“Weyand says there’s no ideal weight or height for sprinting fast, but that the world’s best have something in common — they apply greater ground force, a rapid punch to the ground, when their feet contact the track.” — The Globe and Mail

Journalist Rachel Brady referenced the research of SMU biomechanics expert Peter Weyand for an article in the news blog The Roar examining the potential for humans to continue improving strength and speed beyond what has already been achieved.

Porter quotes Weyand for his expertise on the mechanics of running and speed of world-class sprinters like Usain Bolt. The article “In perfect asymmetry” published Aug. 18, 2016.

Weyand, director of the SMU Locomotor Performance Laboratory, is one of the world’s leading scholars on the scientific basis of human performance. His research on runners, specifically world-class sprinters, looks at the importance of ground forces for running speed, and has established a contemporary understanding that spans the scientific and athletic communities.

In particular, Weyand’s finding that speed athletes are not able to reposition their legs more rapidly than non-athletes debunked a widespread belief. Rather, Weyand and his colleagues have demonstrated sprinting performance is largely set by the force with which one presses against the ground and how long one applies that force.

Weyand is Glenn Simmons Centennial Chair in Applied Physiology and professor of biomechanics in the Department of Applied Physiology and Wellness in SMU’s Annette Caldwell Simmons School of Education and Human Development.

Read the full story.

EXCERPT:

By Rachel Brady
The Globe and Mail

It’s hard to explain, but experts would love to try. Canadian sprinter Andre De Grasse, at 5-foot-9 and 154 pounds and with a running style that has his right arm flying behind him, doesn’t fit the conventional mold of a world class sprinter, reports Rachel Brady. So why’s he so fast?

Some experts in the biomechanics of sport have been watching Canada’s rising track star, Andre De Grasse, with fascination, dreaming of what it would be like to get the speedy phenom into their labs to find out how the first-time Olympian with the unconventional style runs so fast.

The 5-foot-9, 154-pound sprinter is shorter and less muscular than most of his opponents. He doesn’t start races out of the blocks particularly well, and as he flies down the track, his right arm swings backward in a quirky sort of way. To boot, the 21-year-old youngster took up sprinting less than four years ago. Yet De Grasse, who ran the 100-metre dash in 9.91 seconds to capture an Olympic bronze medal on Sunday, is defying many conventional beliefs about how a world-class sprinter should look and move.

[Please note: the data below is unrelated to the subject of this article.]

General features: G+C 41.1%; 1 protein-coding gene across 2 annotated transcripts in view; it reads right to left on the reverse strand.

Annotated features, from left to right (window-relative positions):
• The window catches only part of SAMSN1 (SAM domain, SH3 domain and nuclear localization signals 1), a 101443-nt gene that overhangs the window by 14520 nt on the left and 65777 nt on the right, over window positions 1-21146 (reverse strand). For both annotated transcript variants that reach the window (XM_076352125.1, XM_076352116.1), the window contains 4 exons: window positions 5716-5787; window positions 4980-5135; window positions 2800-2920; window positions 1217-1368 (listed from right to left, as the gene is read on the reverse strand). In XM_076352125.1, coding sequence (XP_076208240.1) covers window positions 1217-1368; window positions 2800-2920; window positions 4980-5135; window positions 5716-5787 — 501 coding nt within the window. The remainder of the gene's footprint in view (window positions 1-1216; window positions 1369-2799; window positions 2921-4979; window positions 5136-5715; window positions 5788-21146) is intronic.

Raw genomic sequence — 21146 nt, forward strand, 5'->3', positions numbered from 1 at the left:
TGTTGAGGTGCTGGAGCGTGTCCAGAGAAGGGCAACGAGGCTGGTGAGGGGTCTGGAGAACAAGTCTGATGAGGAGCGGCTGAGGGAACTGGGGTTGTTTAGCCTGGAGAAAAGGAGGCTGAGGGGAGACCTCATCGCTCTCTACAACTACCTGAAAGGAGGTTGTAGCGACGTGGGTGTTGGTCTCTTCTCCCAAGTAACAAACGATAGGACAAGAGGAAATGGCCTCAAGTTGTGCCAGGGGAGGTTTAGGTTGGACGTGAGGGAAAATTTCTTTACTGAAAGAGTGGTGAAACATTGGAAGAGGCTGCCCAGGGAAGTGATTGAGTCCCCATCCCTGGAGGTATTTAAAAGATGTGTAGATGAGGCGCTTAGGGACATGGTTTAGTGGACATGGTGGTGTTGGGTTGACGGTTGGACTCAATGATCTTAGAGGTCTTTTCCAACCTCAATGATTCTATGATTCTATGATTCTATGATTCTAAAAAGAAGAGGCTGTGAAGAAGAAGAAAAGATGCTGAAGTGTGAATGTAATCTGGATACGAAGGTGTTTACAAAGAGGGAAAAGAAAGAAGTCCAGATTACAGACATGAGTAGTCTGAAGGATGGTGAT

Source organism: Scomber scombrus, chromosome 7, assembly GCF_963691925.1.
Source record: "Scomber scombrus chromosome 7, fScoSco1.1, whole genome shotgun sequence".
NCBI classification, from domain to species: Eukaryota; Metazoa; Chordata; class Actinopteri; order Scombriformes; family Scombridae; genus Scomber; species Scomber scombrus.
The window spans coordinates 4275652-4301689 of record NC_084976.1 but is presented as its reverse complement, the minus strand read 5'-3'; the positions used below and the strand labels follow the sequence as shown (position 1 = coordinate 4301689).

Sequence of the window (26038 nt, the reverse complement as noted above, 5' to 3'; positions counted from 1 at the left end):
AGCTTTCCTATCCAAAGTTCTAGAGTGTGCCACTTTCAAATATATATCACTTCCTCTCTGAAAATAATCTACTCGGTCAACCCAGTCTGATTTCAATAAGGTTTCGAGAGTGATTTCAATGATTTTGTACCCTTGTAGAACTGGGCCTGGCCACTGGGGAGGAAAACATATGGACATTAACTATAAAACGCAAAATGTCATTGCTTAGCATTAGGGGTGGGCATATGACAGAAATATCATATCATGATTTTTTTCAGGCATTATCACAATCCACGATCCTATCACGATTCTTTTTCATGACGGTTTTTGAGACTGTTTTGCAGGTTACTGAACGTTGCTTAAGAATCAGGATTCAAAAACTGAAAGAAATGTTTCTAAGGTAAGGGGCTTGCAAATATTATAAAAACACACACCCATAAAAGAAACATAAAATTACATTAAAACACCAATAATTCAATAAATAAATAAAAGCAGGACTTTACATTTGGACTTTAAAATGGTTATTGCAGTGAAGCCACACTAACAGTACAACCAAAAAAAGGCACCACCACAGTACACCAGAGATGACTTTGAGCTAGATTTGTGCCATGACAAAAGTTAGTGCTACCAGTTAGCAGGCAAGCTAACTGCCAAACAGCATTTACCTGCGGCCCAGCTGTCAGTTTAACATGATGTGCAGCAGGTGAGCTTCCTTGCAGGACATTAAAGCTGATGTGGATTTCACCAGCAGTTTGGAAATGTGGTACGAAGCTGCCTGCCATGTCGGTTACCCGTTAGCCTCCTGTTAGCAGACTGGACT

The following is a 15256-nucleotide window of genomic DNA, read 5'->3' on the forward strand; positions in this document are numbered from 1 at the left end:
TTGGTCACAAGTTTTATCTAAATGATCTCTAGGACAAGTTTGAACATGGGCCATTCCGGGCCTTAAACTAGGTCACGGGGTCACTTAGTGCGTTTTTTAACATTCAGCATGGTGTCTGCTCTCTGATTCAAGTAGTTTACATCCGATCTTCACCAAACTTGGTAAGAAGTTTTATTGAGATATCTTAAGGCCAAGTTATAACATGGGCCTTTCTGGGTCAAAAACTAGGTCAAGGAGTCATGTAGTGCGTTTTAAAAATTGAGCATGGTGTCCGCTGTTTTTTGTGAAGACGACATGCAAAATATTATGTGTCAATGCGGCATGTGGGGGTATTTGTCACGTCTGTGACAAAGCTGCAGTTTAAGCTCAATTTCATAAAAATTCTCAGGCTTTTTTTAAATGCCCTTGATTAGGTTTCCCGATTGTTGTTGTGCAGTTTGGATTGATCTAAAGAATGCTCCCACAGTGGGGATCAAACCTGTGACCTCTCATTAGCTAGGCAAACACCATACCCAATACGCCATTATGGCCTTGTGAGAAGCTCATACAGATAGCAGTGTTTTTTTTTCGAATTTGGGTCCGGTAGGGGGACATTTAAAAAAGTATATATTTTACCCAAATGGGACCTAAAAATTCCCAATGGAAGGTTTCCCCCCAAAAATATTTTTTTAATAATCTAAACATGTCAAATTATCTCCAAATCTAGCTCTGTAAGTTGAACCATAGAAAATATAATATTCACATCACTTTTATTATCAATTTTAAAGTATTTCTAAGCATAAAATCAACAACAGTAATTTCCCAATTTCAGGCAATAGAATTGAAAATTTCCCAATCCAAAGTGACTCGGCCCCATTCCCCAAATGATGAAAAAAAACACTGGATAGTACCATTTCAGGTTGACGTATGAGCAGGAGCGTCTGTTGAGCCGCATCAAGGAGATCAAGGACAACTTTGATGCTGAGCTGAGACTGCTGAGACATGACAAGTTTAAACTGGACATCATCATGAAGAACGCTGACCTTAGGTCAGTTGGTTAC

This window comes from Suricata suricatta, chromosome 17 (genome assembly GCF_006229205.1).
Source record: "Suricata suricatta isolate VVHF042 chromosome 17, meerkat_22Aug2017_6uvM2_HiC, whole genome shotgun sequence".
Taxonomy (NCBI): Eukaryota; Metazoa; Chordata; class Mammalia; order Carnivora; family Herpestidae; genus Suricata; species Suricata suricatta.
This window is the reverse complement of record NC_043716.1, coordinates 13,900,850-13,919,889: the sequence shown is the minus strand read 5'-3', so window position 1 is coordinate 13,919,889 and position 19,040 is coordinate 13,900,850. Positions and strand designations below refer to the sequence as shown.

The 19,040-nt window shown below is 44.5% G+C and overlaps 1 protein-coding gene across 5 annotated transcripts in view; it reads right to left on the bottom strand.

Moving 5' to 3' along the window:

The youngster from Markham, Ont., repeatedly pumps his outstretched right arm behind him when hitting his top speed during a race; meanwhile his left arm is bent and pumping in a more typical way.

The asymmetry is in sharp contrast to most of his opponents, who typically pump bent arms at both sides. De Grasse told a reporter from the International Association of Athletics Federations website last year that he attributes that extended right arm swing to an imbalance in his hips caused by a minor basketball injury in his childhood.

The experts say it’s no surprise that De Grasse is being left to run the way he’s most comfortable.

… One expert with experience testing world-class sprinters in a locomotor performance lab says arms have little effect on what is most important to elite sprinting – ground-reaction forces.

“His arm swing is not at all consequential to performance,” said Peter Weyand, professor of applied physiology and biomechanics at Southern Methodist University in Dallas, Texas. “The arms are light pendulums that allow runners to stay balanced as they execute strides. Differences in the arm’s motion and how it’s angled at the elbow really doesn’t matter to the sprinter’s velocity and the interaction between the feet and the ground. Some of the old guard still think arm motion really matters, but most today realize it’s not that consequential. The old guard might have tried to bend a sprinter’s elbow into place, but they wouldn’t have been able to offer much scientific data about why they were doing it.”

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